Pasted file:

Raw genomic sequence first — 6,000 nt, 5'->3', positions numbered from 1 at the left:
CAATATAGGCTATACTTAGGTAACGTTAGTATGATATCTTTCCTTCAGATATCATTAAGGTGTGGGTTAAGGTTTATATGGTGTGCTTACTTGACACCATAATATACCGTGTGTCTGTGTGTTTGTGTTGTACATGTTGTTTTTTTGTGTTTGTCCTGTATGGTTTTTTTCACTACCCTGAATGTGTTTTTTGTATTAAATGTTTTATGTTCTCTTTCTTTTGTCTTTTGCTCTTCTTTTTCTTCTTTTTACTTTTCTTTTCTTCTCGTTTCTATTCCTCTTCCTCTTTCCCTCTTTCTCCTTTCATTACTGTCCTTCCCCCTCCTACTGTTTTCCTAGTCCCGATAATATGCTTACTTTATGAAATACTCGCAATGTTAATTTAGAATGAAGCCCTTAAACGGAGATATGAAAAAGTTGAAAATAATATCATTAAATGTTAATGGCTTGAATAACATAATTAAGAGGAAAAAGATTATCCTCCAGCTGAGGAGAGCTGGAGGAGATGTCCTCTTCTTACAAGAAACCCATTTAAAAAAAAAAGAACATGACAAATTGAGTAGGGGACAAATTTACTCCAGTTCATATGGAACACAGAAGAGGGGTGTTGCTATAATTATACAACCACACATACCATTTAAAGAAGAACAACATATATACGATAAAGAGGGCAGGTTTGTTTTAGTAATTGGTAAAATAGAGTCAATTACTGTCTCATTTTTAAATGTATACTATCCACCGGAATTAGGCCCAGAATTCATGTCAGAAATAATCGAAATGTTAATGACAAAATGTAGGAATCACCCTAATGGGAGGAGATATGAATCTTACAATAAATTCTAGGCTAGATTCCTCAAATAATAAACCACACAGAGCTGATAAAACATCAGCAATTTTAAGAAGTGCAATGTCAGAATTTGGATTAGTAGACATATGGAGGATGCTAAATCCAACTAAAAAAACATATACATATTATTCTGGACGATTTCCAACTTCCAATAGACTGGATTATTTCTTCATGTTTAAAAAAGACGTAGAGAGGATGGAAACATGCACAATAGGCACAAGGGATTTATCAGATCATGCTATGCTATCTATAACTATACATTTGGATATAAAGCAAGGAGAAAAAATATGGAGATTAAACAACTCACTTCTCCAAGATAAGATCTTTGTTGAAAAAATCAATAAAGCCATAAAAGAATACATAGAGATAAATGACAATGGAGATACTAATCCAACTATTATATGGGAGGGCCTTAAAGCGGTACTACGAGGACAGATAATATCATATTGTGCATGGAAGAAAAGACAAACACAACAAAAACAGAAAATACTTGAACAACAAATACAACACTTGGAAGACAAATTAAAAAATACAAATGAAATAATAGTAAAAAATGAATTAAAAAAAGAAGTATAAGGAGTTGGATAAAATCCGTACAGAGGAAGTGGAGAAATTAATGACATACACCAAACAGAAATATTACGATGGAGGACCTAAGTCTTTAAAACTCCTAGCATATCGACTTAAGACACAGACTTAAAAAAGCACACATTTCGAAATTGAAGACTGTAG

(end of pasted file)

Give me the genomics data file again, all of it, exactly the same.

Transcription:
Raw genomic sequence first — 6,000 nt, 5'->3', positions numbered from 1 at the left:
CAATATAGGCTATACTTAGGTAACGTTAGTATGATATCTTTCCTTCAGATATCATTAAGGTGTGGGTTAAGGTTTATATGGTGTGCTTACTTGACACCATAATATACCGTGTGTCTGTGTGTTTGTGTTGTACATGTTGTTTTTTTGTGTTTGTCCTGTATGGTTTTTTTCACTACCCTGAATGTGTTTTTTGTATTAAATGTTTTATGTTCTCTTTCTTTTGTCTTTTGCTCTTCTTTTTCTTCTTTTTACTTTTCTTTTCTTCTCGTTTCTATTCCTCTTCCTCTTTCCCTCTTTCTCCTTTCATTACTGTCCTTCCCCCTCCTACTGTTTTCCTAGTCCCGATAATATGCTTACTTTATGAAATACTCGCAATGTTAATTTAGAATGAAGCCCTTAAACGGAGATATGAAAAAGTTGAAAATAATATCATTAAATGTTAATGGCTTGAATAACATAATTAAGAGGAAAAAGATTATCCTCCAGCTGAGGAGAGCTGGAGGAGATGTCCTCTTCTTACAAGAAACCCATTTAAAAAAAAAAGAACATGACAAATTGAGTAGGGGACAAATTTACTCCAGTTCATATGGAACACAGAAGAGGGGTGTTGCTATAATTATACAACCACACATACCATTTAAAGAAGAACAACATATATACGATAAAGAGGGCAGGTTTGTTTTAGTAATTGGTAAAATAGAGTCAATTACTGTCTCATTTTTAAATGTATACTATCCACCGGAATTAGGCCCAGAATTCATGTCAGAAATAATCGAAATGTTAATGACAAAATGTAGGAATCACCCTAATGGGAGGAGATATGAATCTTACAATAAATTCTAGGCTAGATTCCTCAAATAATAAACCACACAGAGCTGATAAAACATCAGCAATTTTAAGAAGTGCAATGTCAGAATTTGGATTAGTAGACATATGGAGGATGCTAAATCCAACTAAAAAAACATATACATATTATTCTGGACGATTTCCAACTTCCAATAGACTGGATTATTTCTTCATGTTTAAAAAAGACGTAGAGAGGATGGAAACATGCACAATAGGCACAAGGGATTTATCAGATCATGCTATGCTATCTATAACTATACATTTGGATATAAAGCAAGGAGAAAAAATATGGAGATTAAACAACTCACTTCTCCAAGATAAGATCTTTGTTGAAAAAATCAATAAAGCCATAAAAGAATACATAGAGATAAATGACAATGGAGATACTAATCCAACTATTATATGGGAGGGCCTTAAAGCGGTACTACGAGGACAGATAATATCATATTGTGCATGGAAGAAAAGACAAACACAACAAAAACAGAAAATACTTGAACAACAAATACAACACTTGGAAGACAAATTAAAAAATACAAATGAAATAATAGTAAAAAATGAATTAAAAAAAGAAGTATAAGGAGTTGGATAAAATCCGTACAGAGGAAGTGGAGAAATTAATGACATACACCAAACAGAAATATTACGATGGAGGACCTAAGTCTTTAAAACTCCTAGCATATCGACTTAAGACACAGACTTAAAAAAGCACACATTTCGAAATTGAAGACTGTAG